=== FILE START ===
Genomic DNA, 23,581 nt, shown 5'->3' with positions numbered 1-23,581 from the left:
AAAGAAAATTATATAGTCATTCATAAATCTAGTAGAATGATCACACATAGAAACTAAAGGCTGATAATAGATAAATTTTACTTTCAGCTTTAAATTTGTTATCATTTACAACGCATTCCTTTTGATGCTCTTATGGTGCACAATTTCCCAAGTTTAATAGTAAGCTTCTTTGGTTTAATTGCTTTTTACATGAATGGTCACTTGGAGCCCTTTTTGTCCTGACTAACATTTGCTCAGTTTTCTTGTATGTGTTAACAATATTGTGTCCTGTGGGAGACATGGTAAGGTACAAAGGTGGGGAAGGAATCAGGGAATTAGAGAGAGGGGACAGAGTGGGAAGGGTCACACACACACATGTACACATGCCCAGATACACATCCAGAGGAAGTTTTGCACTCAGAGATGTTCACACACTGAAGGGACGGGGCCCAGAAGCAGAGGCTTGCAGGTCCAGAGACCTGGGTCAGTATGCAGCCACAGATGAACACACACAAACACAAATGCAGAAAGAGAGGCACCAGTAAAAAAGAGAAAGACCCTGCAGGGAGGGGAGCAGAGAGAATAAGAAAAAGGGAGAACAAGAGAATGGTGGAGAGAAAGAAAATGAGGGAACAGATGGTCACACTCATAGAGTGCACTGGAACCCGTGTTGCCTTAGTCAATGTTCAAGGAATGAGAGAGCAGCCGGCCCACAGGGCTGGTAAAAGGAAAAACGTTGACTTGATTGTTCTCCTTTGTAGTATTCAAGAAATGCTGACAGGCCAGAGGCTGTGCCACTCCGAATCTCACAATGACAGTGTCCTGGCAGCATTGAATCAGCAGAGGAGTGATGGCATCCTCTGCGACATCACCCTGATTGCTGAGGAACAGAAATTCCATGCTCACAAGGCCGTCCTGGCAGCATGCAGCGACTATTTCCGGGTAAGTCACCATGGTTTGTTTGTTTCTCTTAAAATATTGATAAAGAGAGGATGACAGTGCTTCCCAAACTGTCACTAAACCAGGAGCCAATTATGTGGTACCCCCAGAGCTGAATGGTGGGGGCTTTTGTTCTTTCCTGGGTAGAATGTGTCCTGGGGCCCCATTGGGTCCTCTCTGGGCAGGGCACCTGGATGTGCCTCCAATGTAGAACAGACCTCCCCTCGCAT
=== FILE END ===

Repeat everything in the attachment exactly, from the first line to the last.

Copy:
Genomic DNA, 23,581 nt, shown 5'->3' with positions numbered 1-23,581 from the left:
AAAGAAAATTATATAGTCATTCATAAATCTAGTAGAATGATCACACATAGAAACTAAAGGCTGATAATAGATAAATTTTACTTTCAGCTTTAAATTTGTTATCATTTACAACGCATTCCTTTTGATGCTCTTATGGTGCACAATTTCCCAAGTTTAATAGTAAGCTTCTTTGGTTTAATTGCTTTTTACATGAATGGTCACTTGGAGCCCTTTTTGTCCTGACTAACATTTGCTCAGTTTTCTTGTATGTGTTAACAATATTGTGTCCTGTGGGAGACATGGTAAGGTACAAAGGTGGGGAAGGAATCAGGGAATTAGAGAGAGGGGACAGAGTGGGAAGGGTCACACACACACATGTACACATGCCCAGATACACATCCAGAGGAAGTTTTGCACTCAGAGATGTTCACACACTGAAGGGACGGGGCCCAGAAGCAGAGGCTTGCAGGTCCAGAGACCTGGGTCAGTATGCAGCCACAGATGAACACACACAAACACAAATGCAGAAAGAGAGGCACCAGTAAAAAAGAGAAAGACCCTGCAGGGAGGGGAGCAGAGAGAATAAGAAAAAGGGAGAACAAGAGAATGGTGGAGAGAAAGAAAATGAGGGAACAGATGGTCACACTCATAGAGTGCACTGGAACCCGTGTTGCCTTAGTCAATGTTCAAGGAATGAGAGAGCAGCCGGCCCACAGGGCTGGTAAAAGGAAAAACGTTGACTTGATTGTTCTCCTTTGTAGTATTCAAGAAATGCTGACAGGCCAGAGGCTGTGCCACTCCGAATCTCACAATGACAGTGTCCTGGCAGCATTGAATCAGCAGAGGAGTGATGGCATCCTCTGCGACATCACCCTGATTGCTGAGGAACAGAAATTCCATGCTCACAAGGCCGTCCTGGCAGCATGCAGCGACTATTTCCGGGTAAGTCACCATGGTTTGTTTGTTTCTCTTAAAATATTGATAAAGAGAGGATGACAGTGCTTCCCAAACTGTCACTAAACCAGGAGCCAATTATGTGGTACCCCCAGAGCTGAATGGTGGGGGCTTTTGTTCTTTCCTGGGTAGAATGTGTCCTGGGGCCCCATTGGGTCCTCTCTGGGCAGGGCACCTGGATGTGCCTCCAATGTAGAACAGACCTCCCCTCGCAT